“We all have to keep our fingers crossed that we’re going to get some fuel price relief that’s not a severe recession. We want strong economy and cheap fuel, but I don’t know where to find that. – Scott Saunders, Managing Director of KW Plastics

Casella Waste Systems, the fifth-largest publicly traded waste collection and recycling company in North America, measured by total revenue, fully offset higher fuel costs in the second quarter by charging customers fuel recovery costs, CEO John Casella said on a call with investors. .

Of course, Casella also relies on other companies to move the material for her.

“We clicked a lot of thresholds in third-party carrier contracts and started collecting quite significant surcharges from third-party carriers in the first and second quarters,” Casella said. In response, the company began collecting fuel surcharges at transfer stations in June, allowing it to pass these surcharges on to Casella customers.

Others were able to spare their customers higher prices by employing other mitigation strategies.

Michigan-based recycling company Schupan & Sons, which handles plastics, beverage containers, scrap metal and electronics, has its own fuel tanks at its facilities in Kalamazoo, Michigan and Elkhart, Ind., has said Gary Curtis, president of the company’s industrial recycling division. .

Possession of the tanks, used by the industrial metallurgy division and the aluminum and plastics commercial division, enables the company to sign fixed-price contracts for the delivery of quantities of fuel by tank. Curtis said he was able to lock in 2020 low fuel prices through 2021, he said.

He was unable to extend these low prices into 2022, however. This is where his other strategy came into play: using futures contracts to hedge price risk. Curtis said the company had previously used futures trading to hedge aluminum price exposure, so it was able to apply the same strategy to fuels.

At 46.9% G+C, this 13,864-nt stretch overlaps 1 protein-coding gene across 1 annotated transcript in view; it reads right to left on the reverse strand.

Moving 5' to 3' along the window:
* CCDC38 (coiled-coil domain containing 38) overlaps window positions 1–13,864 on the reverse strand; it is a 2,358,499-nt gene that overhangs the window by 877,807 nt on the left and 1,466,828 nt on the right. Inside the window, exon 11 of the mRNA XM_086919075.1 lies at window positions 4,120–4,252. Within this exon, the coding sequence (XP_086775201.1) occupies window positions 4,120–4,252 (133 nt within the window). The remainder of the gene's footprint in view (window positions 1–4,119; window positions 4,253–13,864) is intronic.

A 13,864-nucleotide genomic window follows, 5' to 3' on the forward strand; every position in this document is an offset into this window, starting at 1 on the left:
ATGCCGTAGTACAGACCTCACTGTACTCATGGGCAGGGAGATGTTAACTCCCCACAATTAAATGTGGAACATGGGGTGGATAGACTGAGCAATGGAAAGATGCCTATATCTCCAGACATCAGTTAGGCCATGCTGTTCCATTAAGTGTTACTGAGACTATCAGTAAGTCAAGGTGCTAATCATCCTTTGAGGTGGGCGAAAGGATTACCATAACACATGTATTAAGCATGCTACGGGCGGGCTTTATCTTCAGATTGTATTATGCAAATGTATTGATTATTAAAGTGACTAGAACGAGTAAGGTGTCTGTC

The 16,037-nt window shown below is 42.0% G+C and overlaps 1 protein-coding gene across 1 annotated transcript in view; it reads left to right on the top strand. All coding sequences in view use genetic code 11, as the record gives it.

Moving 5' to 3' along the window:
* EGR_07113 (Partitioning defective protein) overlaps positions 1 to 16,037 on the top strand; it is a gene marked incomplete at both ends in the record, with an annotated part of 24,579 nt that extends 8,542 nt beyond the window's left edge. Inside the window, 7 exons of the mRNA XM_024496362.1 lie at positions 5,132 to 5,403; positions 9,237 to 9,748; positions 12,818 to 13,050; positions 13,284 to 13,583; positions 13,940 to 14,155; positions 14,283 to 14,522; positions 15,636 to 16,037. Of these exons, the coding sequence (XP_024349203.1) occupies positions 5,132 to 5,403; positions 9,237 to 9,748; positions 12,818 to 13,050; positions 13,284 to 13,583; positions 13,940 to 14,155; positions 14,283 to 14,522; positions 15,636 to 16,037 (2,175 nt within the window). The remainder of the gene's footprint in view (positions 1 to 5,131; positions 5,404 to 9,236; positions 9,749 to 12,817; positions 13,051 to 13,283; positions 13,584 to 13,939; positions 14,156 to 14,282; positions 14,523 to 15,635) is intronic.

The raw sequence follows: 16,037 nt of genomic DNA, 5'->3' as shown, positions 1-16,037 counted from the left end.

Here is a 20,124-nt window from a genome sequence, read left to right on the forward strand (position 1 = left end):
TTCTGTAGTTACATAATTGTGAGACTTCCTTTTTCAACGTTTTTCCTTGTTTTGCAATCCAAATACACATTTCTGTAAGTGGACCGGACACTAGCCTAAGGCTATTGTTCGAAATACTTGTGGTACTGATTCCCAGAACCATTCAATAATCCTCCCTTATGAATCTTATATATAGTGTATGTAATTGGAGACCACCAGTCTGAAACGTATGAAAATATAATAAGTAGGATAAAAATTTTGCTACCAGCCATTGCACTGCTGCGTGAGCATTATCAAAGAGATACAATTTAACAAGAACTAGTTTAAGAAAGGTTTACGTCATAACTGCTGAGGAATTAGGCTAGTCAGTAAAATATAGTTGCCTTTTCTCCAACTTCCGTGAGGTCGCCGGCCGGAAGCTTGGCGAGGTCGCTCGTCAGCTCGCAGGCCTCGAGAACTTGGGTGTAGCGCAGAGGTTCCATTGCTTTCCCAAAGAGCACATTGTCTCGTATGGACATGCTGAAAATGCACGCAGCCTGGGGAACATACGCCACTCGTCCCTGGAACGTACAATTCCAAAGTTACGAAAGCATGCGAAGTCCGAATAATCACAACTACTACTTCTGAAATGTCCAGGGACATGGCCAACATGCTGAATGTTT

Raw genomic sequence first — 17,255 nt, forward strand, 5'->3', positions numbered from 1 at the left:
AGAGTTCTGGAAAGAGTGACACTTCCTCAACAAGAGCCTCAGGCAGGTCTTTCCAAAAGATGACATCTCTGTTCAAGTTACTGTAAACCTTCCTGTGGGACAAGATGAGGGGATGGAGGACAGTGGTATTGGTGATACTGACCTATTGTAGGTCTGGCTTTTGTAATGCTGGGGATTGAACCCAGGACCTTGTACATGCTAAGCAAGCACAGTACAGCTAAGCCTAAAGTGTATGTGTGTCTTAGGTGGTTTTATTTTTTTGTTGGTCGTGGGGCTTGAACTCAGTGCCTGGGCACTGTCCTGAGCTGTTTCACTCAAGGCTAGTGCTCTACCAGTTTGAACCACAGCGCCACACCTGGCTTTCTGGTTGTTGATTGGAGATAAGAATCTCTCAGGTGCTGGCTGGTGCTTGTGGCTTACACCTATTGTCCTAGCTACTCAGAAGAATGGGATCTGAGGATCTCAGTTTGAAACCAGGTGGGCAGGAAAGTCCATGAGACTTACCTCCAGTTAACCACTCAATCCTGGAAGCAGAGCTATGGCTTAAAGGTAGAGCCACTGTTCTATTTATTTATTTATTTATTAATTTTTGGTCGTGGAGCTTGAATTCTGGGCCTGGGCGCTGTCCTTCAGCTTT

“That’s another way I mitigated that risk,” Curtis said. This allowed it to protect Schupan and Sons from the risk of rising diesel prices for the rest of 2022.

“As long as we are able to mitigate our risks, our customers benefit,” he said.

Alternative fuel possibilities

Some farms have been able to protect themselves from fluctuating diesel prices by switching to alternative fuels. The city of Tacoma, Washington is one of them.

The city’s solid waste department switched to compressed natural gas (CNG) three or four years ago and now operates more than 20 trucks to transport garbage, single-stream recyclables and organics from homes and businesses, said Preston Peck, who leads the Recycle Reset. project in the service of the city’s environment. These trucks get their fuel at a city-owned CNG refueling station that opened about a year ago.

Peck said CNG costs to the city have remained “super stable,” in the $20,000 and $26,000 per month range, unlike fluctuating diesel prices. The department’s fleet manager ran some numbers and determined that if the city still used diesel trucks when prices were between $5 and $6 — they’re currently around $5.50, according to federal data — then the city would spend about $100,000 a month. diesel for its trucks.

“It’s a big cost saving for us and a better environment,” Peck said.

“It turned out that we made this transition before it all started,” he added.

“We crossed a lot of thresholds in third-party carrier contracts and started seeing some pretty significant surcharges imposed on us by third-party carriers in the first and second quarters.” – John Casella, CEO of Casella Waste Systems

Garbage and recycling fleets across the country switched to CNG for many years, so it’s not particularly new – although diesel fleets currently want to buy CNG instead.

For example, in its latest sustainability report, Waste Management, North America’s largest waste collection and recycling company, reported spending $2.5 billion on CNG vehicles and $550 million in supply infrastructure. At the end of 2020, more than half of its fleet was on CNG.

What is more recent is the push of electric collection trucks.

Gragnani said DSNY is testing the use of all-electric collection trucks and street sweepers, with plans to gradually expand the fleet.

Although initial experience with these vehicles has been positive, the transition will take years as we also need to equip our facilities with the infrastructure to charge these vehicles,” he said.

Others have already ordered electric vehicles, but deliveries are being delayed due to widespread supply chain challenges.

Saunders noted that the late availability of electric vehicles means businesses are essentially locked into the modes of transport they have. And even if electric trucks arrived tomorrow, they would require years of retraining a workforce of mechanics used to working on diesel engines, he said.

“So that’s another huge hurdle to get over,” he said.

A version of this story appeared in Resource Recycling on August 8.

More market stories